If, while the LCD of the display 103 is blinking “90:00,” the “T” button 104 is pressed, the timer device 100 will proceed to the “Off” mode. In the current embodiment of the timer device, in the “OFF” mode the digitally stored word “OFF” blinks several times on the LCD of the display 103, at which time the circuit returns the timer device 100 to the “TRY ME” mode cycle 206 as shown in the letter A inside a circle 218 on
In alternative embodiments of the invention, in the “OFF Mode” the word “OFF” will blink several times, at which time the timer device 100 will turn off all functions and remain dormant until both the “T” button 104 and the “S” button 105 are are pressed at or near simultaneously, which will turn the timer device 100 on and start the “Mode Selection” mode 201 as shown by the dashed line and the letter B inside the circle 219 on
In alternative embodiments of this timer device, the amount of time desired in the programmed intervals is selectable by the user to any time period. In these alternative embodiments, the pre-set 30, 60, 90-minute modes as well as additional preset countdown modes may be provided and/or the user may be given an option of selecting a user-defined mode. In a user-defined mode, the user can select a desired countdown interval from any reasonable number of minutes.
In a further embodiment of this timer device 100, a 5 minute “reward” period can be added to the preprogrammed or user defined timer intervals. The 5 minute reward period will follow the audio alarm and the Flashing LEDs signal the end of the selected countdown time interval. During this 5 minute “reward” period, the audio alarm will play, through the speaker 304 and the LEDs of the display 103 will flash and the numbers “00:00” will flash on the LCD of the display 103 whenever the Timer Button 104 is pushed in order to entertain the child while he or she is on the toilet. After the 5 minute “reward” period is over, the timer device 100 will automatically reset to the preprogrammed or user defined timer interval and begin to count down automatically and repeat the selected timer sequence and reward period until both the T button 104 and the S button 105 are pressed at the same time, which will return the unit to the Mode selection mode, as in the current embodiment of the timer device 100.
It is to be understood that the above described embodiments and examples are merely illustrative of numerous and varied other embodiments and applications which may constitute applications of the principles of the invention. These example embodiments are not intended to be exhaustive or to limit the invention to the precise form, connection or choice of components, computer language or modules disclosed herein as the present preferred embodiments. Obvious modifications or variations are possible and foreseeable in light of the above teachings. These embodiments of the invention were chosen and described to provide the best illustration of the principles of the invention and its practical application to thereby enable one of ordinary skill in the art to make and use the invention, without undue experimentation. Other embodiments may be readily devised by those skilled in the art without departing from the spirit or scope of this invention and it is our intent that they be deemed to be within the scope of this invention, as determined by the appended claims when they are interpreted in accordance with the breadth to which they are fairly, legally and equitably entitled.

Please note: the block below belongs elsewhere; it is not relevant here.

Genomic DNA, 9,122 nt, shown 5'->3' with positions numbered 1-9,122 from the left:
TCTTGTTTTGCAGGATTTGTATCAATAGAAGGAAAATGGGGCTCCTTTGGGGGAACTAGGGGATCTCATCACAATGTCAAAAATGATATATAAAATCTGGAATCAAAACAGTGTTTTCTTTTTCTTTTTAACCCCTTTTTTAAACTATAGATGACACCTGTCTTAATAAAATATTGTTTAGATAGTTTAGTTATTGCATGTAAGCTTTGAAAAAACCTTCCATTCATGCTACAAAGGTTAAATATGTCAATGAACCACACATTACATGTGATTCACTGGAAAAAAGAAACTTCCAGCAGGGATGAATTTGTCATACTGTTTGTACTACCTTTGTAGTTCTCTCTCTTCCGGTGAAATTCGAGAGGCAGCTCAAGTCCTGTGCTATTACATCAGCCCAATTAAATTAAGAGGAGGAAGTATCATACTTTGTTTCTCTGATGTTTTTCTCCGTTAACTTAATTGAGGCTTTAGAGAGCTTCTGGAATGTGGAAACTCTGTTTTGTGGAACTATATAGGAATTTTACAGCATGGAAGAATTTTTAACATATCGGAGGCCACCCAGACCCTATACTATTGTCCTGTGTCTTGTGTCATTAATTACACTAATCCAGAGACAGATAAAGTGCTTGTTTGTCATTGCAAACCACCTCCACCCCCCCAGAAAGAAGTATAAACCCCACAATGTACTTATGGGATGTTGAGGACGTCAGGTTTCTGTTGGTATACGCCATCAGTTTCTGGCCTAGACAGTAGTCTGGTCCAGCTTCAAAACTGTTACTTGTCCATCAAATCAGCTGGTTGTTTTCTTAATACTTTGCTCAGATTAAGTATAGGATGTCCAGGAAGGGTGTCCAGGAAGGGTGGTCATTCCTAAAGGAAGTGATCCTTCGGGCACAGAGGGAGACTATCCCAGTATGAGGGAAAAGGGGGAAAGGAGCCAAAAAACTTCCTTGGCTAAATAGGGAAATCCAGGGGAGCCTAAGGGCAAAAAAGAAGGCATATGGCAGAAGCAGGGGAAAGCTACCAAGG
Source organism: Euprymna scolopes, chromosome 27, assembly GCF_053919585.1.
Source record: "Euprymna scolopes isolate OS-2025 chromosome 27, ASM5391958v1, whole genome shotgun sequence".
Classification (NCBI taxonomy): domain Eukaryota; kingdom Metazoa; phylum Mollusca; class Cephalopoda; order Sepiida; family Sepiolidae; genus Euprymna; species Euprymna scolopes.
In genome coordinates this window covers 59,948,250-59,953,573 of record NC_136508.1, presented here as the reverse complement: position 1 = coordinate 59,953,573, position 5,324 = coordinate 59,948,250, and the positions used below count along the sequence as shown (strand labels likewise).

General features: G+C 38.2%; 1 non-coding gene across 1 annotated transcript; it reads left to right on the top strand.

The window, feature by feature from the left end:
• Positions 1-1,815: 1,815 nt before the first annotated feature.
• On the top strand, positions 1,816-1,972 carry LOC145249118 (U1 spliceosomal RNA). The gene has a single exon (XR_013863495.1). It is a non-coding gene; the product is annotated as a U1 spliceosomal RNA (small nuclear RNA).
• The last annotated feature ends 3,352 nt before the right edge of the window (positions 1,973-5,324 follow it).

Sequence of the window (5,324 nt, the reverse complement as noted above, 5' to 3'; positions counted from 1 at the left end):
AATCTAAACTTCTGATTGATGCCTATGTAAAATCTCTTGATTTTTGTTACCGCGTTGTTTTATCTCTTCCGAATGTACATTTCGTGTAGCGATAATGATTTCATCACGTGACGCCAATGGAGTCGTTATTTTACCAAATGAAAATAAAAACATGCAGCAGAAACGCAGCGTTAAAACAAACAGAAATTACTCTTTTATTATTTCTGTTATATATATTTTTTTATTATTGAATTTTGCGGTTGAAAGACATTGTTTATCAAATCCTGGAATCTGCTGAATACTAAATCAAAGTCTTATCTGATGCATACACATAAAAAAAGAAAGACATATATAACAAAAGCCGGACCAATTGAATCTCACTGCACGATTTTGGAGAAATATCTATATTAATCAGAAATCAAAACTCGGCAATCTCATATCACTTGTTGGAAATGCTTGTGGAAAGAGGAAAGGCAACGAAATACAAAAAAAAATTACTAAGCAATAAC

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|U.S. Classification||368/109, 368/10, 340/309.4|
|International Classification||G04B47/00, G04F10/00|
|Cooperative Classification||G04F5/00, G09B19/0076, G04F1/005|
|European Classification||G04F1/00B, G04F5/00, G09B19/00L|
|Sep 26, 2007||AS||Assignment|
Owner name: IVERSON IMPORTS, INC., UTAH
Free format text: ASSIGNMENT OF ASSIGNORS INTEREST;ASSIGNORS:PARKINSON, ALAN;PARKINSON, PAMELA;COCHRAN, KATIE;REEL/FRAME:019887/0279
Effective date: 20070828
|Jul 31, 2012||RR||Request for reexamination filed|
Effective date: 20120612
|Aug 13, 2013||B1||Reexamination certificate first reexamination|
Free format text: THE PATENTABILITY OF CLAIMS 11-16 IS CONFIRMED.CLAIM 4 IS CANCELLED.CLAIM 1 IS DETERMINED TO BE PATENTABLE AS AMENDED.CLAIMS 2, 3, 5-8 AND 10, DEPENDENT ON AN AMENDED CLAIM, ARE DETERMINED TO BE PATENTABLE.CLAIMS 9, 17 AND 18 WERE NOT REEXAMINED.
|Sep 19, 2014||REMI||Maintenance fee reminder mailed|
|Jan 3, 2015||FPAY||Fee payment|
Year of fee payment: 4
|Jan 3, 2015||SULP||Surcharge for late payment|